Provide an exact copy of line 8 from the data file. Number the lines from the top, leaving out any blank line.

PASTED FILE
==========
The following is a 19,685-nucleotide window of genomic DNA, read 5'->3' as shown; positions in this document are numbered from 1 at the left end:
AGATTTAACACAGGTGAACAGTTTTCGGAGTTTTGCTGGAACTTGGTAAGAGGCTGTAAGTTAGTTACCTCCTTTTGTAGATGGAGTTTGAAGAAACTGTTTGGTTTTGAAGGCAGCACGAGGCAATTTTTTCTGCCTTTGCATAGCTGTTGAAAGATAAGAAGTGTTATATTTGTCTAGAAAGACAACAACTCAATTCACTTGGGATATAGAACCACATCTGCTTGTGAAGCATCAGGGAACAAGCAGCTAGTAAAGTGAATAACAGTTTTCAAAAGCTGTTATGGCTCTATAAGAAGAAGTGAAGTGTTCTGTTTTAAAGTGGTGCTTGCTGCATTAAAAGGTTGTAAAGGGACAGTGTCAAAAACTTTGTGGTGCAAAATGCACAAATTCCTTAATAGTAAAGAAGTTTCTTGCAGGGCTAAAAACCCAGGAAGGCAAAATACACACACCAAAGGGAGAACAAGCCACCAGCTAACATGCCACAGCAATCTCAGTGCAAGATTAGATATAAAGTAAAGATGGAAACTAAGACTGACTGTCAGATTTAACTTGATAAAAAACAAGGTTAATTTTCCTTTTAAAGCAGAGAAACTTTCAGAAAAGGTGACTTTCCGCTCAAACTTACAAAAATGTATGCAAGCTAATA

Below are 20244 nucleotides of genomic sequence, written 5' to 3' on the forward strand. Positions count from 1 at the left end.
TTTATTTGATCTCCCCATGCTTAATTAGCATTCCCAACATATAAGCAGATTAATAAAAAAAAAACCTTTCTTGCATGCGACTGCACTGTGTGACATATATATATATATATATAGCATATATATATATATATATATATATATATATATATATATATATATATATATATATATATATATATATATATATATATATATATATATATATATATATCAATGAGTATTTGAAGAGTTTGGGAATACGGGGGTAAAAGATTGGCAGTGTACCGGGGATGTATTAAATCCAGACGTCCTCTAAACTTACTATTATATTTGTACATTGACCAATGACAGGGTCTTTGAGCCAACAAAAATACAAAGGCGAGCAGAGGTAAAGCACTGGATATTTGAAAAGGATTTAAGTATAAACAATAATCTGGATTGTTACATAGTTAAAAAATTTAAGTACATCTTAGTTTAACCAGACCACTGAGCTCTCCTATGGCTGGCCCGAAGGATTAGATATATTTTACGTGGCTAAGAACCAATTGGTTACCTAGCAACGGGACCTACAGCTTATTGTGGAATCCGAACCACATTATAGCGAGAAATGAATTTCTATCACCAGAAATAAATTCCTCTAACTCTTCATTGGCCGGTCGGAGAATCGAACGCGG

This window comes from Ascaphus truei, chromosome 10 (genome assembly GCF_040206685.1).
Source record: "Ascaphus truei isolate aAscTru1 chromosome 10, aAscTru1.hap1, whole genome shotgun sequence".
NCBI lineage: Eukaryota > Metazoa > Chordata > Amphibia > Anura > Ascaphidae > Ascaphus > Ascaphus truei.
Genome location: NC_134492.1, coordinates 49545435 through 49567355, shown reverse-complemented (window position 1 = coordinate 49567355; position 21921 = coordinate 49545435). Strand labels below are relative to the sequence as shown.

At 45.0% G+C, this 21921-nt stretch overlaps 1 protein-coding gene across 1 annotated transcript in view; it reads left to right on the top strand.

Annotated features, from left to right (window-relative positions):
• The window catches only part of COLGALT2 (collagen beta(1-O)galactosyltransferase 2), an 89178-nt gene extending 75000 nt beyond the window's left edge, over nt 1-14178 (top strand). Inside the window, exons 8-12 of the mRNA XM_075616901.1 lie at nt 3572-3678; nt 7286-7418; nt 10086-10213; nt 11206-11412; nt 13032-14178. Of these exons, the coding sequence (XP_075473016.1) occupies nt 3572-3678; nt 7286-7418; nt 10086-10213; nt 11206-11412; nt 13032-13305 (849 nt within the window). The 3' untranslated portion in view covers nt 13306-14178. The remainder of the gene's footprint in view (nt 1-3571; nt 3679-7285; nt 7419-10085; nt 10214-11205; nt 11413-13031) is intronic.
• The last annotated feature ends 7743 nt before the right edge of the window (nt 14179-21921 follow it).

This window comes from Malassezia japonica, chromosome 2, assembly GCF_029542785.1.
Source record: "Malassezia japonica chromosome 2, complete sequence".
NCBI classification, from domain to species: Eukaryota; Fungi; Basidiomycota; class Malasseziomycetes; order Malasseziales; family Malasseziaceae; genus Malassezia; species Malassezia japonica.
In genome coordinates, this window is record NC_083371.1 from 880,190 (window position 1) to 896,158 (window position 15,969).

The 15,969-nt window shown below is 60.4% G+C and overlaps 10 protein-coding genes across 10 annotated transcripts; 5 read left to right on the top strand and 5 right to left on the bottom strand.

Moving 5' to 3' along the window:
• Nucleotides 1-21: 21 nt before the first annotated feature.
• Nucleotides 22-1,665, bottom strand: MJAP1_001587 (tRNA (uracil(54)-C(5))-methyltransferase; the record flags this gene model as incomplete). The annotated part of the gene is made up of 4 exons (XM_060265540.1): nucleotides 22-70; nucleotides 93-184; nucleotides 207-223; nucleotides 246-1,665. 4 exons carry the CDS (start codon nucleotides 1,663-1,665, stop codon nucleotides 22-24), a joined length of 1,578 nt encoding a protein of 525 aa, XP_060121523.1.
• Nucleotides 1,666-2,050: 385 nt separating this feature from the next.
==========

Genome location: NC_134492.1, coordinates 49545435 through 49567355, shown reverse-complemented (window position 1 = coordinate 49567355; position 21921 = coordinate 49545435). Strand labels below are relative to the sequence as shown.